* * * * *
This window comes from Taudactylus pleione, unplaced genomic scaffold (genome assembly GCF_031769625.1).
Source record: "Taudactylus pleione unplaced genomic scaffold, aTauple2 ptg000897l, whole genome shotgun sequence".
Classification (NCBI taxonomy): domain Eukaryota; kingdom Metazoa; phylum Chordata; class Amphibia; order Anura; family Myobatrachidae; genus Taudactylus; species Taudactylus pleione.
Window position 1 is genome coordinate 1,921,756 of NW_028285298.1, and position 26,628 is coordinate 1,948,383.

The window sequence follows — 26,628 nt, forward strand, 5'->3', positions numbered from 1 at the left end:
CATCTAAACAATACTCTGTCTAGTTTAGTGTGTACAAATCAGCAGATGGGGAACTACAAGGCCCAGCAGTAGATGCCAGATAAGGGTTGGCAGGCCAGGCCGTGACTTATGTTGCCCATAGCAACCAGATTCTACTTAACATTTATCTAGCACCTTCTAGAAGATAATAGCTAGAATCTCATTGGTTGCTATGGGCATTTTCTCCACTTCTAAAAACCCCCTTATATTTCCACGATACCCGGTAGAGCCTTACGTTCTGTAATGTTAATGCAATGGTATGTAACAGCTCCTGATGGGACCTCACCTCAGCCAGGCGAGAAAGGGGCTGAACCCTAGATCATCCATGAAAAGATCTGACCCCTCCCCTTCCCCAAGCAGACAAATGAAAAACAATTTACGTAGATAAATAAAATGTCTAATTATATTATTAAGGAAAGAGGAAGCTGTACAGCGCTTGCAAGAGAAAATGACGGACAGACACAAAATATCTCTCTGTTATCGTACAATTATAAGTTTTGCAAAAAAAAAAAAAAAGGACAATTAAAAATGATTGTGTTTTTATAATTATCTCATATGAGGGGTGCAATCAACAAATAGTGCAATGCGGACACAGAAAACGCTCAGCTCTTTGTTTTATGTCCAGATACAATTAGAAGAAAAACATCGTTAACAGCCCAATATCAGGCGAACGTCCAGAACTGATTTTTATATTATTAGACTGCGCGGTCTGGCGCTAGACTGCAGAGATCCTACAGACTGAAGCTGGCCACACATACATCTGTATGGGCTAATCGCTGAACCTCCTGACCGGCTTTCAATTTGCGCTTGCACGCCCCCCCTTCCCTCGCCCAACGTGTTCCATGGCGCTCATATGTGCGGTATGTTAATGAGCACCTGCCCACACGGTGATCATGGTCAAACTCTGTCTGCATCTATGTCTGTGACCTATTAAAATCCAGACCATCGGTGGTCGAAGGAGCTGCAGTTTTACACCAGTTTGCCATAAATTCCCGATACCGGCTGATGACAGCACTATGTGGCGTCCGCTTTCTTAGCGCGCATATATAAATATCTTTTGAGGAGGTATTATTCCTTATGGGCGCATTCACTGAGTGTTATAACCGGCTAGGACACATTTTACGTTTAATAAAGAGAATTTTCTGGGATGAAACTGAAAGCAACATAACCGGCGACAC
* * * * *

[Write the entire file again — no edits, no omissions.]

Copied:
This window comes from Taudactylus pleione, unplaced genomic scaffold (genome assembly GCF_031769625.1).
Source record: "Taudactylus pleione unplaced genomic scaffold, aTauple2 ptg000897l, whole genome shotgun sequence".
Classification (NCBI taxonomy): domain Eukaryota; kingdom Metazoa; phylum Chordata; class Amphibia; order Anura; family Myobatrachidae; genus Taudactylus; species Taudactylus pleione.
Window position 1 is genome coordinate 1,921,756 of NW_028285298.1, and position 26,628 is coordinate 1,948,383.

The window sequence follows — 26,628 nt, forward strand, 5'->3', positions numbered from 1 at the left end:
CATCTAAACAATACTCTGTCTAGTTTAGTGTGTACAAATCAGCAGATGGGGAACTACAAGGCCCAGCAGTAGATGCCAGATAAGGGTTGGCAGGCCAGGCCGTGACTTATGTTGCCCATAGCAACCAGATTCTACTTAACATTTATCTAGCACCTTCTAGAAGATAATAGCTAGAATCTCATTGGTTGCTATGGGCATTTTCTCCACTTCTAAAAACCCCCTTATATTTCCACGATACCCGGTAGAGCCTTACGTTCTGTAATGTTAATGCAATGGTATGTAACAGCTCCTGATGGGACCTCACCTCAGCCAGGCGAGAAAGGGGCTGAACCCTAGATCATCCATGAAAAGATCTGACCCCTCCCCTTCCCCAAGCAGACAAATGAAAAACAATTTACGTAGATAAATAAAATGTCTAATTATATTATTAAGGAAAGAGGAAGCTGTACAGCGCTTGCAAGAGAAAATGACGGACAGACACAAAATATCTCTCTGTTATCGTACAATTATAAGTTTTGCAAAAAAAAAAAAAAAGGACAATTAAAAATGATTGTGTTTTTATAATTATCTCATATGAGGGGTGCAATCAACAAATAGTGCAATGCGGACACAGAAAACGCTCAGCTCTTTGTTTTATGTCCAGATACAATTAGAAGAAAAACATCGTTAACAGCCCAATATCAGGCGAACGTCCAGAACTGATTTTTATATTATTAGACTGCGCGGTCTGGCGCTAGACTGCAGAGATCCTACAGACTGAAGCTGGCCACACATACATCTGTATGGGCTAATCGCTGAACCTCCTGACCGGCTTTCAATTTGCGCTTGCACGCCCCCCCTTCCCTCGCCCAACGTGTTCCATGGCGCTCATATGTGCGGTATGTTAATGAGCACCTGCCCACACGGTGATCATGGTCAAACTCTGTCTGCATCTATGTCTGTGACCTATTAAAATCCAGACCATCGGTGGTCGAAGGAGCTGCAGTTTTACACCAGTTTGCCATAAATTCCCGATACCGGCTGATGACAGCACTATGTGGCGTCCGCTTTCTTAGCGCGCATATATAAATATCTTTTGAGGAGGTATTATTCCTTATGGGCGCATTCACTGAGTGTTATAACCGGCTAGGACACATTTTACGTTTAATAAAGAGAATTTTCTGGGATGAAACTGAAAGCAACATAACCGGCGACAC